Of the many global and regional conferences that are staged in the GCC throughout the year, the Kingsman Dubai Sugar Conference is probably one of the more niche conventions.
That does not diminish its popularity or importance however, as proved last month when around 650 members of the sugar industry from over 45 countries descended on The Grand Hyatt Hotel, Dubai, for the 10th anniversary of the conference.
Co-hosted by Al Khaleej Sugar, this year’s gathering offered an insight on the prospects of some of the BRIC nations as well as an outlook on the global industry and what can be expected in the near future from policies and reforms.
“When the Sugar Conference first started out ten years back myself and Jonathan Kingsman did not know how rapidly this platform would grow, today we are celebrating 10 successful years,” said Jamal Al Ghurair, managing director of Al Khaleej Sugar. Jonathan Kingsman is the director of agriculture at Kingsman, a sugar market specialist.
“Back then the sugar market and commodities trend was very different to what we see today, it is not just evolving, it is a revolution seeing the progress every year.
“The conference not only attracts people to exchange ideas but it is also used as a platform for the participants to work on their budgeting and planning for the year ahead.”
2014 will be the fourth consecutive year global sugar stocks increase, with fundamentals still favouring buyers and a downward price bias. Prices are expected to decrease by a further 10 per cent to a record level during the year.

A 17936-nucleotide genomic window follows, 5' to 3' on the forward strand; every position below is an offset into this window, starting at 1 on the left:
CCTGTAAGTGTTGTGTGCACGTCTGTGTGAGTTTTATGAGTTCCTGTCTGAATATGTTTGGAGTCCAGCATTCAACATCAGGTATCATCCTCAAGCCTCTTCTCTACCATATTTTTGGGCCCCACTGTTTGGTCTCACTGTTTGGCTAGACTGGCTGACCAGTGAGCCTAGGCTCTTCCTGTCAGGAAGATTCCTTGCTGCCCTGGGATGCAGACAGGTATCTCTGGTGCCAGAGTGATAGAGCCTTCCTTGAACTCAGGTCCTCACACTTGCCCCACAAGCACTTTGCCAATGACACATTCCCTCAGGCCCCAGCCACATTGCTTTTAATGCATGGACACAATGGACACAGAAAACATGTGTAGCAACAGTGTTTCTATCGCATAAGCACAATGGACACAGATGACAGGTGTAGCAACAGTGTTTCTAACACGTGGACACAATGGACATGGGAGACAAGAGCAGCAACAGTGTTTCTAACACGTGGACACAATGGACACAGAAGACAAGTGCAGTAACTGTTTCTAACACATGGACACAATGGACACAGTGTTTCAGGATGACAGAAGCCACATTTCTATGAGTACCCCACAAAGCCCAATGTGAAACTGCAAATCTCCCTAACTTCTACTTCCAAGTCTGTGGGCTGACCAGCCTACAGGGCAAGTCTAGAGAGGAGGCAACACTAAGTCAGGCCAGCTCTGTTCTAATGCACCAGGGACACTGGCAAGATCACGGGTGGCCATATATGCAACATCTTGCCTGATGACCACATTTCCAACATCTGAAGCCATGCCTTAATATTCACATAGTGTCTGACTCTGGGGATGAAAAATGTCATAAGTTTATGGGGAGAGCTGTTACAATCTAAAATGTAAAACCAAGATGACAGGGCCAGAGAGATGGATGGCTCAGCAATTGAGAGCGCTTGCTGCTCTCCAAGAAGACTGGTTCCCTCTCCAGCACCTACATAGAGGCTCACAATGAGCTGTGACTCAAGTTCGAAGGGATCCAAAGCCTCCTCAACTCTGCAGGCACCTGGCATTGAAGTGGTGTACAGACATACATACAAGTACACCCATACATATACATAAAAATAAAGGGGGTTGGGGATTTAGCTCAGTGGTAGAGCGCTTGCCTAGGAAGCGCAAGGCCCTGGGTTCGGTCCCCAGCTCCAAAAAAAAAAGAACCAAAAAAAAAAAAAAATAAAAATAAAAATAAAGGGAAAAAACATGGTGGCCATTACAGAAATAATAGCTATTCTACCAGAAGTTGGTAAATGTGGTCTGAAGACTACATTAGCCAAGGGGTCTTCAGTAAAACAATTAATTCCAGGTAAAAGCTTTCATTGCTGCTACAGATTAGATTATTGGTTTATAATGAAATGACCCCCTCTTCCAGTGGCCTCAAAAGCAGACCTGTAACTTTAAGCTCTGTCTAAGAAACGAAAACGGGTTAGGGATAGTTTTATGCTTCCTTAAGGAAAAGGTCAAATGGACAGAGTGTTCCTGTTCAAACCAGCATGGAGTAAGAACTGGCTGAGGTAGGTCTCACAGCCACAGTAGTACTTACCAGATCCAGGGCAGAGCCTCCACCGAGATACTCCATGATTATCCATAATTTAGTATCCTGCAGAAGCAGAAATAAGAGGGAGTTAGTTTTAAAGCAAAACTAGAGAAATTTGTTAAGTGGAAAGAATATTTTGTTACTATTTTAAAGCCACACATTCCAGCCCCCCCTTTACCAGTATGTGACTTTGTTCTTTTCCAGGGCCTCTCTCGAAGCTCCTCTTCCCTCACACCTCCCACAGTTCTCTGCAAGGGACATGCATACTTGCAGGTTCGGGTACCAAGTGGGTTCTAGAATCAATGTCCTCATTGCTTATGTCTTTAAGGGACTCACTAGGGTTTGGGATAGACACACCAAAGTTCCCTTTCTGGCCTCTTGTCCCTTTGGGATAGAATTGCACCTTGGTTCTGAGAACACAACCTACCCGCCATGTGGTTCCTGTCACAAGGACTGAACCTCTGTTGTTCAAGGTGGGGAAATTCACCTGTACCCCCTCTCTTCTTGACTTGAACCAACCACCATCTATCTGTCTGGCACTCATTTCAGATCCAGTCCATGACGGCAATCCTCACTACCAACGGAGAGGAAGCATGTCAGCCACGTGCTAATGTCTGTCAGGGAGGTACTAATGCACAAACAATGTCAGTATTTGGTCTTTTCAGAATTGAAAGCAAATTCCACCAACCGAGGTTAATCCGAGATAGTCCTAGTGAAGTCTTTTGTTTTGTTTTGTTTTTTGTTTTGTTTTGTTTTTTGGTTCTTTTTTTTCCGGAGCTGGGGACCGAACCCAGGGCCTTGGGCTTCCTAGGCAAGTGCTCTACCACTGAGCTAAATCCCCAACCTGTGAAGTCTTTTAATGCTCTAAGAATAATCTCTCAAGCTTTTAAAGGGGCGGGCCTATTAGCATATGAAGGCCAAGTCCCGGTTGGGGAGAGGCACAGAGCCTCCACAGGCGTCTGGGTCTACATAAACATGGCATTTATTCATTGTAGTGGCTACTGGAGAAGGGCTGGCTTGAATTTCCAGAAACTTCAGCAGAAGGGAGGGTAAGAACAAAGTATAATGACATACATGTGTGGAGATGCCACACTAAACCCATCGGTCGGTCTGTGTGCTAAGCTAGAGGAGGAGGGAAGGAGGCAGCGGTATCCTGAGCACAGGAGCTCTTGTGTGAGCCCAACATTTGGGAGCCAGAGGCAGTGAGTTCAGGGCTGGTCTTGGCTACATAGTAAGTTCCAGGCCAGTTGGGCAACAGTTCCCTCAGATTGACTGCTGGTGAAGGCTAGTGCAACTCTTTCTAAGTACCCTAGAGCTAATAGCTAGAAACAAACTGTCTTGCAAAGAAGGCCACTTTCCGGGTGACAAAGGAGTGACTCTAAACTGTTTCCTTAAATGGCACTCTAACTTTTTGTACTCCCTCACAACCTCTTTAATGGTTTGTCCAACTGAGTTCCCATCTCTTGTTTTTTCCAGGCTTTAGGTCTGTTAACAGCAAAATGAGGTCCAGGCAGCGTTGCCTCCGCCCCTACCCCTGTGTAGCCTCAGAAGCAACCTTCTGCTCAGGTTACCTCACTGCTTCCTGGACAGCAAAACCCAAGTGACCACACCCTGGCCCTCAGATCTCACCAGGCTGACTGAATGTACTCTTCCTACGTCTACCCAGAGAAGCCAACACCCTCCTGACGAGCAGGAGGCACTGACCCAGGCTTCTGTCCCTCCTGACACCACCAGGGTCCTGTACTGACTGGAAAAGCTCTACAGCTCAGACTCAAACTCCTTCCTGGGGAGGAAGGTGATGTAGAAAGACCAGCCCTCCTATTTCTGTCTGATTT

Al Ghurair explained that in the ever- changing commodities market sugar could be extremely volatile, reacting to anything from the weather to a supplying country’s foreign policies.
“The sugar trade is a risky market and there are many things that influence supply and demand, for example the weather, the consumption, the region’s needs and the economic and currency situation in the supply countries as well as government policies,” he said.
“To manage these risks we keep close relationships with our raw suppliers and our consumers so that we can close the gap in communications too ensure we are on top of our trade.”
Al Khaleej Sugar is the largest sugar refinery in the GCC, refining fine and coarse sugar, distributing approximately 1.5 million tonnes to the international market each year. Its presence in the market gives the region a strong global foothold.
“The region has its importance on the global scale… we export to more than 40 countries. We have the capability to produce more than 7,000 tonnes of refined sugar a day whenever it is needed on demand,” Al Ghurair explained.
“We have been able to build this recognisable infrastructure due to the support and vision of our leaders and the support that we have received from our suppliers and consumers internationally. Therefore we are seen as a reliable international source for refined sugar commodities.”
Despite its fickle nature, the sugar market was relatively quiet in 2013.
Al Ghurair is expecting slightly more activity this year, with production growth forecast for India, Pakistan and Thailand, while Al Khaleej Sugar will be looking at its local markets.
“The sugar market was steady and rather uneventful in 2013. In the meanwhile, the UAE is a steady market in terms of consumption.
“The demand in supply for the Gulf is increasing and we are exporting sugar to our neighbouring emirates and the Gulf.”